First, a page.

Just what is it about Fitzgerald’s 1920s masterpiece that makes it so enduring? Scholars interviewed in the USA Today article tout the novel’s relevance, American-ness, and snapshot of the time period. They also focus on the book’s “imperishable prose.”
“There’s not one flabby sentence,” Saturday Evening Post historian Jeff Nilsson said.
For further proof of the power of Fitzgerald’s writing, Ragan.com turned to some of today’s writers—of books, but also of communications materials—to ask how the book has influenced their work. Here’s what they said they learned.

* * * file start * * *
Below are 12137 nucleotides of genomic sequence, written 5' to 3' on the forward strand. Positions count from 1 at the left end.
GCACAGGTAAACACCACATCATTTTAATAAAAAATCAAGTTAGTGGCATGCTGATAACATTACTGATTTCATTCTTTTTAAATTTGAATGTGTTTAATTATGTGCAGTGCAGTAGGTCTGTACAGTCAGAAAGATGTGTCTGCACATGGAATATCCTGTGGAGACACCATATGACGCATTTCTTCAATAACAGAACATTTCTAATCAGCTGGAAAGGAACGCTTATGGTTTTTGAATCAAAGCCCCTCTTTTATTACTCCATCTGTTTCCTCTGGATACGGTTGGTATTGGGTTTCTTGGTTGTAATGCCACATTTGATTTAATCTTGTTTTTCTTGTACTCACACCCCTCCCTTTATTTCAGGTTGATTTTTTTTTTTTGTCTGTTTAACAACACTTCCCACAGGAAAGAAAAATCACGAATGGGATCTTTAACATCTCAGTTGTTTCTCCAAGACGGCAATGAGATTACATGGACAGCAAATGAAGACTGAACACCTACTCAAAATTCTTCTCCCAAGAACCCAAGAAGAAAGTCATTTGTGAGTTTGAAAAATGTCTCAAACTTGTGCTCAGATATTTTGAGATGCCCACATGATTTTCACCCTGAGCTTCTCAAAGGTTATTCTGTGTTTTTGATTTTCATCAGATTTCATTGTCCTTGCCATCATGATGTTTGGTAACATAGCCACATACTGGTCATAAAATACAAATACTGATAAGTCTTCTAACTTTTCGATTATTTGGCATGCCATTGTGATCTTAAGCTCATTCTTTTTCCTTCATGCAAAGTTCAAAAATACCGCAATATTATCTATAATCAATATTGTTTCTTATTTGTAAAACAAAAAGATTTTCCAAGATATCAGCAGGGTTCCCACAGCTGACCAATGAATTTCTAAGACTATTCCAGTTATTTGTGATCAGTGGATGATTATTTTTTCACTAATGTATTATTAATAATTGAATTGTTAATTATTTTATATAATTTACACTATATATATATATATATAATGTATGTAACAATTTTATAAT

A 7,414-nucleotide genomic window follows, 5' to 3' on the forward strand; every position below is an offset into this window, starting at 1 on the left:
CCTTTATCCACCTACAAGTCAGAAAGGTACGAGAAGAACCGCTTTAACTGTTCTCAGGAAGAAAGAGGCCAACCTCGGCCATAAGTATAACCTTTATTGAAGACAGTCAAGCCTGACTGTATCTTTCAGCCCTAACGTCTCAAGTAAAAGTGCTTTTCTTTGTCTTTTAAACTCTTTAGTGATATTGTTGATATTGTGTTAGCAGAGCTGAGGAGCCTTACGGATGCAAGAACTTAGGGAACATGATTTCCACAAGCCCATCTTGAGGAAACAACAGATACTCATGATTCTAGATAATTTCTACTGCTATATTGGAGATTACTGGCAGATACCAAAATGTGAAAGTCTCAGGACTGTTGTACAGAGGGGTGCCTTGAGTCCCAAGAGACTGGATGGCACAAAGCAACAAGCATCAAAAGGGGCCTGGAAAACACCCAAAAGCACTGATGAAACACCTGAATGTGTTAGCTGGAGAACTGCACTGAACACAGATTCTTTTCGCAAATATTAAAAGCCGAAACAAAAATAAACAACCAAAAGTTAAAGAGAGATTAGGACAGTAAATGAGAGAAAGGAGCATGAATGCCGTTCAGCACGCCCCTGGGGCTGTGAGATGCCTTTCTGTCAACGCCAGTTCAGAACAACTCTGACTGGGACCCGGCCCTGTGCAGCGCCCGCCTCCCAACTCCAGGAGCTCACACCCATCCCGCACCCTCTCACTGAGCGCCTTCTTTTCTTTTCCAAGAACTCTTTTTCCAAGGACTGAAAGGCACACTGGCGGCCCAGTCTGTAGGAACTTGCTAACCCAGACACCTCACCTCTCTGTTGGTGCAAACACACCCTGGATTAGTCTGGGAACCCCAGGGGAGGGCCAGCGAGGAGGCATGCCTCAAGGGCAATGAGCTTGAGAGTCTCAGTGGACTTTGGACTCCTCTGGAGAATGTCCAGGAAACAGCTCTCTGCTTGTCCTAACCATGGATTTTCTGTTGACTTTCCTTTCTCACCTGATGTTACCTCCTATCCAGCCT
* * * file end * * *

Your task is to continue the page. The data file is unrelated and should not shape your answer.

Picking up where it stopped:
1. Be aware of who’s telling the story.
“It would be a completely different work if told from Gatsby’s or Daisy’s or Jordan’s point of view, or that of an omniscient narrator,” says Michael J. Youmans, a.k.a. “Dr. Yo,” founder and director of CollegePrepExpress, a company that helps students with their college essays. “Fitzgerald has Nick tell the story not only because he’s the most sober and reliable character, but also to give immediacy to the events that a non-participant could not equal.”